Anka Leśniak

works          biography        texts        contact

2018    2017    2016    2015    2014    2013    2012    2011    2010    2009    2008    2007    2006    2004

WORKS 2016

Monument Renovation

billboard, Fluc, Wien

Transcultural Emancipation
billboards exhibition curated by Ursula Probst

the project completed during the residency
of KulturKontakt Artists-in-Residence Programm

The work refers to the surroundings of the Fluc, the Praterstern and its characteristic points as a monument of Wilhelm von Tegetthoff and the famous amusement park. The monument as many other such memorials commemorates a national hero, the admiral of the Austro-Hungarian Empire and his victory in the sea battle of Lissa (1866). The monument of Tagetthoff exists in the public space as a landmark, even if its meaning remains unknown to some people. It is located near a big railway station teeming with life, where we see the intersecting paths of locals and visitors, immigrants and tourists.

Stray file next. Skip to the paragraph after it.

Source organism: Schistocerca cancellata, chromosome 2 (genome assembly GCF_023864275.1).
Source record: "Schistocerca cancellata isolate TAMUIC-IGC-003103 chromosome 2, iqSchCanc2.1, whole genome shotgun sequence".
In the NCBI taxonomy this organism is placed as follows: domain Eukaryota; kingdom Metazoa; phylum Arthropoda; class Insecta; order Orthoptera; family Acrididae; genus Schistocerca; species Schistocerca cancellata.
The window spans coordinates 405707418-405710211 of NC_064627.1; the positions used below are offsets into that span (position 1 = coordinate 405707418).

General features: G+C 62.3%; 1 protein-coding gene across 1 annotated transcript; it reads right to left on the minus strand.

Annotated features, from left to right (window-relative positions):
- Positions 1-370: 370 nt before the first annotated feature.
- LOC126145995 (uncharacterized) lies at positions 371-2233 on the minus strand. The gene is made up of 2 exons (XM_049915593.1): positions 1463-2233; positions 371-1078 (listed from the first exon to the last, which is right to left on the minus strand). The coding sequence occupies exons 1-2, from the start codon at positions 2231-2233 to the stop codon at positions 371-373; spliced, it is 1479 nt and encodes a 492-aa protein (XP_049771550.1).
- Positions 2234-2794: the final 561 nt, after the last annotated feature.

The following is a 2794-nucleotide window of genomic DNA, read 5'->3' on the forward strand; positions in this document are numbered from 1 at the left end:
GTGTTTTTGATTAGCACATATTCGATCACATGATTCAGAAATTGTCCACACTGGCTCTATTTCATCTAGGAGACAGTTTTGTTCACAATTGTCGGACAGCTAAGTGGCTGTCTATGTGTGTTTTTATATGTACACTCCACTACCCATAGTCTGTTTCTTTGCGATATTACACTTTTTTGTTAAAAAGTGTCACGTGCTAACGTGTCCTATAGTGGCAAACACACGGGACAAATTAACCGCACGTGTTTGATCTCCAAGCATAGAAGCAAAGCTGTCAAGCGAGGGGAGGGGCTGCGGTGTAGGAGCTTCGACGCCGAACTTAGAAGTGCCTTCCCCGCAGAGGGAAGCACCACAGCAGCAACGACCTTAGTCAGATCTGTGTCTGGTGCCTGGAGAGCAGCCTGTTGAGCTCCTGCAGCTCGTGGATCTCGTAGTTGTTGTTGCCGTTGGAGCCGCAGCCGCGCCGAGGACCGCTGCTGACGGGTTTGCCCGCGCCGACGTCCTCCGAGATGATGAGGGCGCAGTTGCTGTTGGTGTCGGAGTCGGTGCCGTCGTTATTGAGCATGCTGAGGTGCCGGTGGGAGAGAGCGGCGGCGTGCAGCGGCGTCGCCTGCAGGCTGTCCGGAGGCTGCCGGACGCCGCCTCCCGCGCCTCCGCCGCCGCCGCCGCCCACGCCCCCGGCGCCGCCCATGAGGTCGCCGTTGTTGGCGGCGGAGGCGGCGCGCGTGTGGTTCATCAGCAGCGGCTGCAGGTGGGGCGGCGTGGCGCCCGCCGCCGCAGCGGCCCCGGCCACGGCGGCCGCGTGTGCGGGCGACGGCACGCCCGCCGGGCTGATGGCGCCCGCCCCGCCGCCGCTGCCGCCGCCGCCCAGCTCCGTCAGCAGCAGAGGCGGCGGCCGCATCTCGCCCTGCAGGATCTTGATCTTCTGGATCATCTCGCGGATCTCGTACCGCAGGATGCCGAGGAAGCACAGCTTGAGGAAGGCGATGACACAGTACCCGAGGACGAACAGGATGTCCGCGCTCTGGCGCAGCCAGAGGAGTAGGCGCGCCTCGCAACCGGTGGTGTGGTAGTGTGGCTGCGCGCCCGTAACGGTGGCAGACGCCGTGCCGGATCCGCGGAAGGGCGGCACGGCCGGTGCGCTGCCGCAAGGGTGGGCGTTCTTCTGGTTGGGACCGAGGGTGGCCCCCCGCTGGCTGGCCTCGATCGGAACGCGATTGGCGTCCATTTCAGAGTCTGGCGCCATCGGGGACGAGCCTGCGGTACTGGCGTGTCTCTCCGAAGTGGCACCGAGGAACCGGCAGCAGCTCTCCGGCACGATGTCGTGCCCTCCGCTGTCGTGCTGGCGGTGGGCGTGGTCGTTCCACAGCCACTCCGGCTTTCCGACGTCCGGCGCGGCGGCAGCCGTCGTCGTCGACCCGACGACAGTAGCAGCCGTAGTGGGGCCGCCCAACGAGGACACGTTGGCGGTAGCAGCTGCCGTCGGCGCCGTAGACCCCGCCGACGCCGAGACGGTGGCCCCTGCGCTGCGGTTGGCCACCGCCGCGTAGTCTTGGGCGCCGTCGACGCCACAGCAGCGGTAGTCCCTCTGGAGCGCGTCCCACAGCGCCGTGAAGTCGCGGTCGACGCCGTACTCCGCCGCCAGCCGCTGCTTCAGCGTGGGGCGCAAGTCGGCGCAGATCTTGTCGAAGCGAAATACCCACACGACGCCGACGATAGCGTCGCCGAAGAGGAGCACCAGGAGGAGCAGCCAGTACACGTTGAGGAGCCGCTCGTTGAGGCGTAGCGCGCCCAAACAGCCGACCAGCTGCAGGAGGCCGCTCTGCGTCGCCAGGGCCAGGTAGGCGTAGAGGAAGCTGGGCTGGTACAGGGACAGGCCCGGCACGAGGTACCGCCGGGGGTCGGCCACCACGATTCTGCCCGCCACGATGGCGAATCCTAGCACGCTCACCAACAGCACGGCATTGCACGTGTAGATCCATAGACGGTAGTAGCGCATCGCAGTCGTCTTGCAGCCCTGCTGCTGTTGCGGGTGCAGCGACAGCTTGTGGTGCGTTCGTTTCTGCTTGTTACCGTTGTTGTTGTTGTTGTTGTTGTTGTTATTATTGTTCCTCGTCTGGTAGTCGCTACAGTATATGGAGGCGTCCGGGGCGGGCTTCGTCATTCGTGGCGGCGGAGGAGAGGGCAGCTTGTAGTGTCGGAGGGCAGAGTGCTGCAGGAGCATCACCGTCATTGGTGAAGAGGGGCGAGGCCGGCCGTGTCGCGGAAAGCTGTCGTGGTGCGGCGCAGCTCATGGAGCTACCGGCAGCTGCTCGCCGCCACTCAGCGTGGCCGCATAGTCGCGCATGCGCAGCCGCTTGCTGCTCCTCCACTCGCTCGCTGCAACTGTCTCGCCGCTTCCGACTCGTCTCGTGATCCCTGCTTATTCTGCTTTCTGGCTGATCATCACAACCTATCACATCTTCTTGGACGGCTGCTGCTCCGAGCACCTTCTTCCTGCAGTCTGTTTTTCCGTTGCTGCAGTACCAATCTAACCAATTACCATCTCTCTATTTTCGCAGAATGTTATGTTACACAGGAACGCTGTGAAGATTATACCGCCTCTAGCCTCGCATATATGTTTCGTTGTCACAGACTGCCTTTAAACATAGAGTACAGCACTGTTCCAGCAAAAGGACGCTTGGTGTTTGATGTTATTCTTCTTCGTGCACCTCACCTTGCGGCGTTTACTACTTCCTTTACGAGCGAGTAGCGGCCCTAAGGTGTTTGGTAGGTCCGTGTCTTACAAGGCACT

The aesthetics and themes of the monument show the values cultivated at the time of its construction, the period of imperialism, economic and cultural primacy of Europe and its military culture, based on patriarchal values. This 'consistent' image has already been challenged and 'infected' in many areas by various emancipation movements (the labour movement, feminism, LGBTI, subcultures). Currently, through the influx of immigrants from many parts of the world, European capitals have become more multicultural, where the strategy of mimicry is replaced by hybridization and fusion of different cultures and ways of life, this is already visible in public space.

By replacing the attributes of the figures from the monument, I would like to ask a question about the renegotiation of social values in Western culture. 'Alien' elements break the continuity and obvious narrative. Perhaps their presence reveals only a masquerade, a fake consistency of the patriarchal system based on exclusion and repression and centuries-old dominance of the Western world? Are representations of 'the Other' herald the end to European civilization or are they symptoms of its creative transformation?